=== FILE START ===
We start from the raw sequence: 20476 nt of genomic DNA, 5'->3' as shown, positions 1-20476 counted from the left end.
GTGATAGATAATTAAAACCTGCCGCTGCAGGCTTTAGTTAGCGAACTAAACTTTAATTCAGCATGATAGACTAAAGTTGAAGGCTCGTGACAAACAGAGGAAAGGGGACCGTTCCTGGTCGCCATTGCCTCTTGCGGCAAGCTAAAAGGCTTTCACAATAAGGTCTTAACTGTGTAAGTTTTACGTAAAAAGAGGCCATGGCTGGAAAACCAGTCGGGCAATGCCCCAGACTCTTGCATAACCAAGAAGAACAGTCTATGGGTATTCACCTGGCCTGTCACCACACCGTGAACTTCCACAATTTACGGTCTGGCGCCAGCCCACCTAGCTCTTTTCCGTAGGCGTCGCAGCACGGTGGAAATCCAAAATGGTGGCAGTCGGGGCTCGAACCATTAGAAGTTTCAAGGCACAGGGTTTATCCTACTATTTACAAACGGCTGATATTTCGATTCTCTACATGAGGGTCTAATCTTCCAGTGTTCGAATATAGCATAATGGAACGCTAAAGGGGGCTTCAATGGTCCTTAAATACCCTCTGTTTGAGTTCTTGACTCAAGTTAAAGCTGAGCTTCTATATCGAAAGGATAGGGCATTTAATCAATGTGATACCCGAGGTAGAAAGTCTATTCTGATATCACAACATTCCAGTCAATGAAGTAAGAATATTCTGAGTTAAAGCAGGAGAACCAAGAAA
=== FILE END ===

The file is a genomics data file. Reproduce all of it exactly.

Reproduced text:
We start from the raw sequence: 20476 nt of genomic DNA, 5'->3' as shown, positions 1-20476 counted from the left end.
GTGATAGATAATTAAAACCTGCCGCTGCAGGCTTTAGTTAGCGAACTAAACTTTAATTCAGCATGATAGACTAAAGTTGAAGGCTCGTGACAAACAGAGGAAAGGGGACCGTTCCTGGTCGCCATTGCCTCTTGCGGCAAGCTAAAAGGCTTTCACAATAAGGTCTTAACTGTGTAAGTTTTACGTAAAAAGAGGCCATGGCTGGAAAACCAGTCGGGCAATGCCCCAGACTCTTGCATAACCAAGAAGAACAGTCTATGGGTATTCACCTGGCCTGTCACCACACCGTGAACTTCCACAATTTACGGTCTGGCGCCAGCCCACCTAGCTCTTTTCCGTAGGCGTCGCAGCACGGTGGAAATCCAAAATGGTGGCAGTCGGGGCTCGAACCATTAGAAGTTTCAAGGCACAGGGTTTATCCTACTATTTACAAACGGCTGATATTTCGATTCTCTACATGAGGGTCTAATCTTCCAGTGTTCGAATATAGCATAATGGAACGCTAAAGGGGGCTTCAATGGTCCTTAAATACCCTCTGTTTGAGTTCTTGACTCAAGTTAAAGCTGAGCTTCTATATCGAAAGGATAGGGCATTTAATCAATGTGATACCCGAGGTAGAAAGTCTATTCTGATATCACAACATTCCAGTCAATGAAGTAAGAATATTCTGAGTTAAAGCAGGAGAACCAAGAAA